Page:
7 Ways to Minimize Unexpected IT Costs and Expenses
“It seems like every time I turn around, I have to write another huge check for IT.”
Have you ever said that?
While technology costs cannot be eliminated, unexpected IT-related expenses can be minimized. With the right technology planning and budgeting process, you should have a clear idea of what your IT spending will look like for the next few years.
What Are Some Things to Consider When Budgeting for IT?
1. The Lifecycle of Your Equipment
Computers and servers have a life expectancy of three to five years. Sure, the equipment may still RUN after five years, but the risk of hardware failure resulting in data loss and downtime goes up dramatically as equipment ages. It is better to plan and budget for hardware refreshes instead of waiting until it’s an emergency.
Many companies like to upgrade their equipment in phases to minimize disruption to the organization and to avoid a large capital investment at one time. Also, many companies are looking into cloud computing to eliminate the hassle and cost of server hardware upgrades.
2. Application and Operating System Compatibility
As new versions of applications and operating systems are released, they may not be compatible with an older line of business applications or operating systems. Before implementing or updating applications and operating systems, make sure that they will be compatible with your existing infrastructure. If they are not, you may have to upgrade other pieces first to reduce incompatibility issues.
Planning these upgrades in advance will help determine the correct order of events so you do not have surprise expenses.
3. Data Backup and Storage
Since companies are not getting rid of old data, the amount of data that is being backed up and stored on- and off-site continues to increase as the years go on. Companies need to plan for the amount of data they’re going to keep or archive, as well as an appropriate disaster recovery solution for that amount of data.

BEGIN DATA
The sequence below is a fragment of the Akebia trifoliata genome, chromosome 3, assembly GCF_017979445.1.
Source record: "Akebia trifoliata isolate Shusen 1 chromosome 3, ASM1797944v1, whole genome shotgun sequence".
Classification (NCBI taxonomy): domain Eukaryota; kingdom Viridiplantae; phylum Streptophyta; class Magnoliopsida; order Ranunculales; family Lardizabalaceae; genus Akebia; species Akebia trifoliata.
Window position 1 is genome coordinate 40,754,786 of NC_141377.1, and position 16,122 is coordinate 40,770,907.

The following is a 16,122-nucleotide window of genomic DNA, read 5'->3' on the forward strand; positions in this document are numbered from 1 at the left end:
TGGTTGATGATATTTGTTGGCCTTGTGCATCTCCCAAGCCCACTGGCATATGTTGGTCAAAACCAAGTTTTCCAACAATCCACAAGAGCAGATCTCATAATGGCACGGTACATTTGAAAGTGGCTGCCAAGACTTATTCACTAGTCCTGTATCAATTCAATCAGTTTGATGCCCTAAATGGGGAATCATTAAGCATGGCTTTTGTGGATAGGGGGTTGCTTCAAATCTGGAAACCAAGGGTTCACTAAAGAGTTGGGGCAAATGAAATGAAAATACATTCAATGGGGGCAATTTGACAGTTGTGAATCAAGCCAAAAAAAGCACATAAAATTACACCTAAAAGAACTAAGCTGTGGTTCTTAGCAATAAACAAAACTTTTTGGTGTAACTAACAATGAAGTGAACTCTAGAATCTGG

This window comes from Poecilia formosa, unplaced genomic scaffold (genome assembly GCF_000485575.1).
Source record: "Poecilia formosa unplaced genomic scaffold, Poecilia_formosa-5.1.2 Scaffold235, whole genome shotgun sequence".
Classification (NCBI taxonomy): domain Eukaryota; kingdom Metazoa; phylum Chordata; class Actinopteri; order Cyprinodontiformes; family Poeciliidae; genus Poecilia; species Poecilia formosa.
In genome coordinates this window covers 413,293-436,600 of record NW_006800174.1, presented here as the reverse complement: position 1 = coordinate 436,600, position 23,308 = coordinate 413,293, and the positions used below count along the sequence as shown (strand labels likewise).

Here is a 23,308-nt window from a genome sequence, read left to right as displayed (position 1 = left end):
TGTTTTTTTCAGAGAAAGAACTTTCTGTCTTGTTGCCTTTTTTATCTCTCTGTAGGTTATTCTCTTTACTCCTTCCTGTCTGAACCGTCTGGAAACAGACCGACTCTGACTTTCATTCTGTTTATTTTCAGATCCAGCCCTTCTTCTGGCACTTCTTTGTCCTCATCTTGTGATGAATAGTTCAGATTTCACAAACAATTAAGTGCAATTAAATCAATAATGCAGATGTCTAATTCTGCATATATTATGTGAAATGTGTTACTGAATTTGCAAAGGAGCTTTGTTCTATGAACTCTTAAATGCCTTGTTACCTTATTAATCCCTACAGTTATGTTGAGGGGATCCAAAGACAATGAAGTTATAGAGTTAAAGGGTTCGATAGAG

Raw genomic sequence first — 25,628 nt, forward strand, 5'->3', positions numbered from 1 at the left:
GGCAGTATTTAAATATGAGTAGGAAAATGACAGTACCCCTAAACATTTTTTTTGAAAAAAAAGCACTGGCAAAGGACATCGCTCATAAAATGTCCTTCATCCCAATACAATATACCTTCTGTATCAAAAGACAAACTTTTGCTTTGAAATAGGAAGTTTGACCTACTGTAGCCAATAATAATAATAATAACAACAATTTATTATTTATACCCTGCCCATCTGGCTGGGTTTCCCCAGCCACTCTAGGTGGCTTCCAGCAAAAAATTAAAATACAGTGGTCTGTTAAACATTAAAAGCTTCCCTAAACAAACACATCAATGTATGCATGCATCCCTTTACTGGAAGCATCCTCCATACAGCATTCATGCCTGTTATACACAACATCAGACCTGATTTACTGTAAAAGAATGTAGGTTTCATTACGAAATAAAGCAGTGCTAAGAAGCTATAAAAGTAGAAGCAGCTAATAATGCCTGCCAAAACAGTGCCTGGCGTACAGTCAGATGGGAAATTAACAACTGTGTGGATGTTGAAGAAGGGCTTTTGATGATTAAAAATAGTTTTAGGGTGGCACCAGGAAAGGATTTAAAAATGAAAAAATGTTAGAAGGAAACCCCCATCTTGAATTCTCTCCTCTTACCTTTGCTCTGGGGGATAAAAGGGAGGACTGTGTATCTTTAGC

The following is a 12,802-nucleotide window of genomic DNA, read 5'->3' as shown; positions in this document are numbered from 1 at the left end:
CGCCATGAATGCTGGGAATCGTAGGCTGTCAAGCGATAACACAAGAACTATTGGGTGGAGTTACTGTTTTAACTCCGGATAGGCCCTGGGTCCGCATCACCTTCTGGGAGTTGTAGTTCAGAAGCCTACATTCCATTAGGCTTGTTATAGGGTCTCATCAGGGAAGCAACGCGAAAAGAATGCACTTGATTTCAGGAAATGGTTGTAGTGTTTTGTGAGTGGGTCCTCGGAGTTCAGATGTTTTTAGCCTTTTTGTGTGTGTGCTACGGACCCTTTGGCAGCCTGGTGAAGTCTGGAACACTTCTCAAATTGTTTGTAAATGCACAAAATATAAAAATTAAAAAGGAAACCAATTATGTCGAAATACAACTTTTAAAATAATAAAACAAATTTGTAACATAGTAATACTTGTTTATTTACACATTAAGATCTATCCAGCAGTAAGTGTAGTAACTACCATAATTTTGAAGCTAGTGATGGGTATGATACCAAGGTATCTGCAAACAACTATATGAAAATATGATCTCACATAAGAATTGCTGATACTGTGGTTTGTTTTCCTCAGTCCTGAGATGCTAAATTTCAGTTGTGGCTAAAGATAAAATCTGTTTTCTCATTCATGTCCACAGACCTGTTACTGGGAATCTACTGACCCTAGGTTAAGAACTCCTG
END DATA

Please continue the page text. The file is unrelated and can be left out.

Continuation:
4. Application Support Contracts and Warranties
Keeping your application support contracts and warranties up to date will help minimize the cost of support issues and upgrades. If there is an issue with the application or if it needs to be upgraded, many application providers will assist in this process at no additional cost if you have a current support contract with them.
5. Bandwidth and Internet Connectivity
As tablets and mobile computing become more popular each year, the number of devices connecting to networks continues to increase. Businesses should plan in advance for the amount of bandwidth you’ll need to make sure everyone can work when they need to.
6. Maintenance and IT Support Costs
As businesses grow, having a properly maintained and supported system becomes critical to the success of the organization. If employees can’t work due to system issues, the business suffers.
Most businesses reach a point where they outgrow their current IT support offering and they look to hire an additional IT person or outsource some or all of their IT. Many times, outsourcing to a managed IT services provider provides companies with predictable results from their IT at a predictable monthly cost.
7. Major Initiatives for the Organization
Implementing ERP or EHR systems, opening branch offices, mergers and acquisitions, etc., will all require planning in advance for them to go smoothly. IT service providers should be able to give you a best guess budget for these based on their vast experience. Getting your IT provider in the loop early will help eliminate surprise expenses and headaches.
Technology plans and budgets are not something that you can set and forget. Business owners and executives should be reviewing them with their IT provider on a quarterly basis, at a minimum. If there is a lot of activity and change in the organization, reviewing technology plans and budgets may need to happen more frequently.
As featured in the January 19th issue of The Press-Enterprise
Learn more about how to reign in your IT costs at our webinar - "The True Cost of Your Technology: How to Evaluate Your IT Spending."
About Courtney Casey
In an industry dominated by men, Courtney Casey, Director of Marketing for Accent Computer Solutions, Inc., is making her mark on the world of information technology. Courtney has been immersed in the IT field most of her life and has been molded into the tech savvy expert she is today. She began working for Accent while earning her Bachelor's degree from California State University, Long Beach. Known in the Inland Empire as the "Tech Girl," Courtney is a regular columnist for the region's newspaper of record, The Press-Enterprise. Her columns address topical news trends, new technology products, and offer advice on how to embrace technology or avoid common IT pitfalls.